As the holiday of love and affection nears, a word of advice from a medical expert: Spend Valentine's Day only with your loved ones and close family members.
As the US approaches a year's worth of shutdowns, closures, illnesses and sadness, Dr. Beth Thielen, an assistant professor of pediatric infectious diseases at the University of Minnesota Medical School, advises we carefully approach Valentine's Day, even if COVID-19 fatigue is setting in.
She is concerned that simple Valentine's Day traditions such as exchanging candies could spread the coronavirus.
“As much as possible, figuring out ways so there’s not a lot of hands handling any given kind of food or treat you’re going to be eating,” Thielen said.
She's doing research on respiratory viruses and how they affect us.
“It's not just the handing the candy directly, it's that you have to get in close proximity to have that exchange, even if it's short term,” Thielen said. “It’s maybe just handing off an item as we think about all the kids (doing) in a classroom. Doing that… creates lots of potential contacts where we could see transmission.”
Being within 6 feet means there are more chances of sharing air, which is how the coronavirus spreads. If you're hoping for a special night out, maybe get creative and find out how to make it special at home.
“What I would really like to drive home is this is not the time to (dine inside a restaurant), still keeping in mind the safer home option, making a meal at home, getting takeout and supporting a local business,” Thielen said. “Those are much more safe options as compared to going to an in-person bar or restaurant where you’re maybe dining indoors.”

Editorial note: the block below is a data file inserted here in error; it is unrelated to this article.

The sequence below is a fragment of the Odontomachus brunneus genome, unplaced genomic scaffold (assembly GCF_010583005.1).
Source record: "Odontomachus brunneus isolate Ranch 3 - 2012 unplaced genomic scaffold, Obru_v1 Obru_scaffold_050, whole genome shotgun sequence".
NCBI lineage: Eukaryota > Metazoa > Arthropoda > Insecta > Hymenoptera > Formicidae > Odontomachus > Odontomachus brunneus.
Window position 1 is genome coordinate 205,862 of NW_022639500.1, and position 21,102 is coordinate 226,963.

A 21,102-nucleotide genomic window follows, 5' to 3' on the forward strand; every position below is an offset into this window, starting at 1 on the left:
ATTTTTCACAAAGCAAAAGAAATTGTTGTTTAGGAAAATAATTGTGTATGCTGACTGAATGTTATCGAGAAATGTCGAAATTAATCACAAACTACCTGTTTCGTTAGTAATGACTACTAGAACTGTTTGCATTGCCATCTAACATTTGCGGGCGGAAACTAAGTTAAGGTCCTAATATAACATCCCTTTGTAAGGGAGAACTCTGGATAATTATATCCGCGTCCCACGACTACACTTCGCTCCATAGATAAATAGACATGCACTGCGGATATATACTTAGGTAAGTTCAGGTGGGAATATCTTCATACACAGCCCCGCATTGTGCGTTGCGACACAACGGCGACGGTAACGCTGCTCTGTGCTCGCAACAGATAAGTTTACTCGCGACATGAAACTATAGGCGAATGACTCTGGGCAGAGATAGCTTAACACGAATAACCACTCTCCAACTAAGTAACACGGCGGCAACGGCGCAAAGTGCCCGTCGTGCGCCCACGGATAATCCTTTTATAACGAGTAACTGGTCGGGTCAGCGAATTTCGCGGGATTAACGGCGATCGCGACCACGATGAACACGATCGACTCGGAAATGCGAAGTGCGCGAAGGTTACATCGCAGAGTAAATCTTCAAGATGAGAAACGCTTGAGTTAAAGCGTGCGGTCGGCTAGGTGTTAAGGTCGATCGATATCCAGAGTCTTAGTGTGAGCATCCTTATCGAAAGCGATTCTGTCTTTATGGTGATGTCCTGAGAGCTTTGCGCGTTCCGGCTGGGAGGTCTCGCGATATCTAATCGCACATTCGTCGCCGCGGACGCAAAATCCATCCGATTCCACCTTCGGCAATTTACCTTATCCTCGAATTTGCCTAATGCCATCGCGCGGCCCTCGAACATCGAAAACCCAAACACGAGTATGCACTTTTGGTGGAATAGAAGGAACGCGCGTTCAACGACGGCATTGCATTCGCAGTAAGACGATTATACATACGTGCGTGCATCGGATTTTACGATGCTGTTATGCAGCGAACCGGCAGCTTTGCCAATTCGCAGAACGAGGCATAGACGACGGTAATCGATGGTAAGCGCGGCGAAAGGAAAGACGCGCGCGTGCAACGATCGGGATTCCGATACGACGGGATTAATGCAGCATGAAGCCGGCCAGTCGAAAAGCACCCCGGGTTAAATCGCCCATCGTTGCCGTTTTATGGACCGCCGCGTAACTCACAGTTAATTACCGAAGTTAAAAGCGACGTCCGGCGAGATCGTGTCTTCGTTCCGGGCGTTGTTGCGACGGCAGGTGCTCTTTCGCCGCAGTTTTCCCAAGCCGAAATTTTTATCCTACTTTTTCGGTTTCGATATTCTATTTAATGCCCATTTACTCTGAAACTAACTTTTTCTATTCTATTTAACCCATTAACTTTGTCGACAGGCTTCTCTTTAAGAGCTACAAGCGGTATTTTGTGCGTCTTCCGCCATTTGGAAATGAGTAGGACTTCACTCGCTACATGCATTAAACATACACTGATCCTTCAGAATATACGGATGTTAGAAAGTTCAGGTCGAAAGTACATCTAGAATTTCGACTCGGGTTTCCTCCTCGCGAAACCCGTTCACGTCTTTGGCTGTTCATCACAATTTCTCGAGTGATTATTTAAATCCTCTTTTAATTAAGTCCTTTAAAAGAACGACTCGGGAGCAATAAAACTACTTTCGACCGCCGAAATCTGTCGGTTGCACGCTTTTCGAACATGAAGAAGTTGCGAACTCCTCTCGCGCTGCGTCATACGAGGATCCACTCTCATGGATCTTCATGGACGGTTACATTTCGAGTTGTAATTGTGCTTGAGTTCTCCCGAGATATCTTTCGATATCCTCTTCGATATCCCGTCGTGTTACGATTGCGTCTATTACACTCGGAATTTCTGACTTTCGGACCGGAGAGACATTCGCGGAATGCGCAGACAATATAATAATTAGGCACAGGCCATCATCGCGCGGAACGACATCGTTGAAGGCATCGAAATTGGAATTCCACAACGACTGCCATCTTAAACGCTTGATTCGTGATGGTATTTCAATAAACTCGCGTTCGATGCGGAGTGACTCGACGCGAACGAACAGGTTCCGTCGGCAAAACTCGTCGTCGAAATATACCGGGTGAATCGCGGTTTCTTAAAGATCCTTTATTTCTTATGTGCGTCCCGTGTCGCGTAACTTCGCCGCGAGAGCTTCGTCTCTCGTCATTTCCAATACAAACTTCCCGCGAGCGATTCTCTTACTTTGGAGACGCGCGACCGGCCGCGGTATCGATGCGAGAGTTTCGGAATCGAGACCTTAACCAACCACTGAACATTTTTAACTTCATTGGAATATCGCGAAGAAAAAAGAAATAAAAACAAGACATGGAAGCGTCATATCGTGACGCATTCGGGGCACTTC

While there's hope on the horizon with a vaccine and lower case counts in some regions, we, as a country, need to get our COVID-19 numbers down, Thielen says.
“It's really important now as we’re seeing these different variant viruses that seem like they may be more transmissible coming up, all the more reason why we need to really double down and buy ourselves time to roll out vaccines to really drive down the case counts before we start getting back to normal activities,” Thielen said.
Although wariness over the virus has set in for many, Thielen says focus on the positive moments and make Valentine's Day unique, special, and COVID-19 friendly.
“Valentine's Day is a time of love and being with people you care about and I would encourage people, for all of our mental health, to take that as an opportunity to take a pause and spend some time with whoever it is in your life that brings you joy,” Thielen said.